Drop-in Play Groups: Vital for Young Children and Their Parents
By Susan Sachs Lipman
We know that play groups are important for toddlers and preschoolers. But have you considered that they serve a valuable function for caregivers as well?
Below are some of the ways that Drop-In Play Groups, like the ones offered by Parents Place, help both young children and their parents.
Benefits of Play Groups for Children
Development of Social Skills
Making friends is an important life skill, notes Heidi Emberling, MA, Director of Parents Place at JFCS’ Center for Children and Youth. “Through connections with others, children give and receive emotional support, learn conflict resolution and problem-solving skills, play cooperatively, and develop empathy.”
While we can (and should) encourage social skills learning at home, there’s no substitute for the social opportunities afforded in a play group. When kids play with their peers, they are also learning how to share, negotiate, work in groups, resolve conflicts, and develop self-advocacy skills, according to the American Academy of Pediatrics. In short, play is the work of early childhood, and play groups allow play to happen in safe and stimulating ways, under the guidance of early childhood experts and parent educators.
Preparation for Preschool and Elementary School
Children who learn through play are more capable and eager to acquire skills and knowledge as they grow and develop. Play helps kids develop motor skills, cognitive and language skills, number and time concepts, spatial understanding, cause and effect, and aesthetic and sensory appreciation.
Healthy social and emotional development of young children fosters school readiness better than academic knowledge, says Heidi. “When children are able to build and sustain friendships, exercise self-control, solve problems, and become self-reliant, they are more likely to thrive in kindergarten.”
Creating a Variety of Experiences
Parents Place playrooms offer fun and stimulating activities in a safe environment. The equipment is age-appropriate and encourages kids to develop motor skills and physical confidence in ways that are likely not possible at home. Unstructured play is also a great way to increase our kids’ physical activity levels, which can lead to more optimum health.
Benefits of Play Groups for Parents and Caregivers
Unique Insight into Your Child
By observing our children playing with their peers, we can gain insight that we might not otherwise. The AAP notes that, “Less verbal children may be able to express their views, experiences, and even frustrations through play, allowing their parents an opportunity to gain a fuller understanding of their perspective.” Expert-led play groups can offer guidance to help us understand, support, and communicate more effectively with our children.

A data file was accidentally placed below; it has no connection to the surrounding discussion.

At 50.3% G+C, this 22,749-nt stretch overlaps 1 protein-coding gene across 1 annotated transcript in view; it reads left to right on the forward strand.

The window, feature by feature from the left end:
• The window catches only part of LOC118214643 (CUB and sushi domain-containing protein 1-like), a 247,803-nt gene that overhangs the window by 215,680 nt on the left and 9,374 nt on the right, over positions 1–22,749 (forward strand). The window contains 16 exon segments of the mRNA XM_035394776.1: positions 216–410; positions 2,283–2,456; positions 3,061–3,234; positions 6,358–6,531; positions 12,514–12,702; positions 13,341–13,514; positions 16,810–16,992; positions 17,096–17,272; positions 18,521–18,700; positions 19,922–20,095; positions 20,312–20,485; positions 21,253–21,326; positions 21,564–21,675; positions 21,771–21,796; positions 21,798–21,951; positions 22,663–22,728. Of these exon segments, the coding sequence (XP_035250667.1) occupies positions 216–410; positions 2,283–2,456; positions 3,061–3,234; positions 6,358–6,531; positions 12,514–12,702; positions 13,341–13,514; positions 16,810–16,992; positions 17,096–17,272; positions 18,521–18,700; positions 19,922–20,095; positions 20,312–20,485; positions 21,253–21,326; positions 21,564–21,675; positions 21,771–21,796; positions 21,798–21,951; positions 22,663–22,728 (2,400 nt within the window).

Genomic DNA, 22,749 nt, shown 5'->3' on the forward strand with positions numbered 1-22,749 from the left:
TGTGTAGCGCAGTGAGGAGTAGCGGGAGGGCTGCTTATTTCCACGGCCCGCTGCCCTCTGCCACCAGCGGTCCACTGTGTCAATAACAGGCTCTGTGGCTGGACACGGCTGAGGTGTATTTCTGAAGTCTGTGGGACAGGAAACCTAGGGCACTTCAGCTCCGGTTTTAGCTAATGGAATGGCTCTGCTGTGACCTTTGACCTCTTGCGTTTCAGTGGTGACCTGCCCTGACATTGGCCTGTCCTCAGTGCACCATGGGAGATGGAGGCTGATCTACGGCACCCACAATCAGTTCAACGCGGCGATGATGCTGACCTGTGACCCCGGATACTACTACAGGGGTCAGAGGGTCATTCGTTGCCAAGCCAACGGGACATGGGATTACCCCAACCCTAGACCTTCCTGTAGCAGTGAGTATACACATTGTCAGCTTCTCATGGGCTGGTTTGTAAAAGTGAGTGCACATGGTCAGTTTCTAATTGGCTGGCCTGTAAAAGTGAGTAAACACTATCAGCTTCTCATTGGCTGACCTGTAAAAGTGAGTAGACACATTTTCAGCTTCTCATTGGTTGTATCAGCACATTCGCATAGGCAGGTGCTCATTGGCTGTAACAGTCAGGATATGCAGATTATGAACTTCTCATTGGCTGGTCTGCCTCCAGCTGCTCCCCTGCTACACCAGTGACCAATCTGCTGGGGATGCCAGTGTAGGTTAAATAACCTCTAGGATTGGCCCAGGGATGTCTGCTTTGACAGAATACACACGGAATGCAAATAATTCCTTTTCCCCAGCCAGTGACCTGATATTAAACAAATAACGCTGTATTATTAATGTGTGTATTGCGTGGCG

Varied Opportunities for Interaction with Your Child
When you play and interact with your child in a different setting, you add to the rich pool of experiences that make up your family life. You may discover a new way of playing together that carries over into your home life. Sometimes the funny and spontaneous things your child does in a play group become your fondest memories later on. Playing together also enhances feelings of security by reinforcing the notion that you are are fully present for your child.
Meaningful Connections with other Parents and Families
Parenting can be lonely and confusing at times, especially for the primary caregiver of a young child. Play groups offer a safe place for parents to share experiences and support with each other, while also benefiting from professional insights. The routine of a regularly occurring play group can also be very reassuring to everyone, as your family navigates new schedules and habits.
Play groups help us extend our social networks, which are critical to our mental health, and of practical importance to newer parents. Many parents of older children report that their closest friends continue to be the parents they met in play groups and similar settings when their children were young.
Susan Sachs Lipman (Suz) is the author of Fed Up with Frenzy: Slow Parenting in a Fast-Moving World, which contains 300+ activities for family fun and grew out of her blog, Slow Family Online. Slow Parenting and the book were named a Top 10 Parenting Trend by TIME Magazine. Suz has written for the New York Times’ Motherlode blog, the Christian Science Monitor’s Modern Parenthood blog, and many others. She manages social media for Parents Place.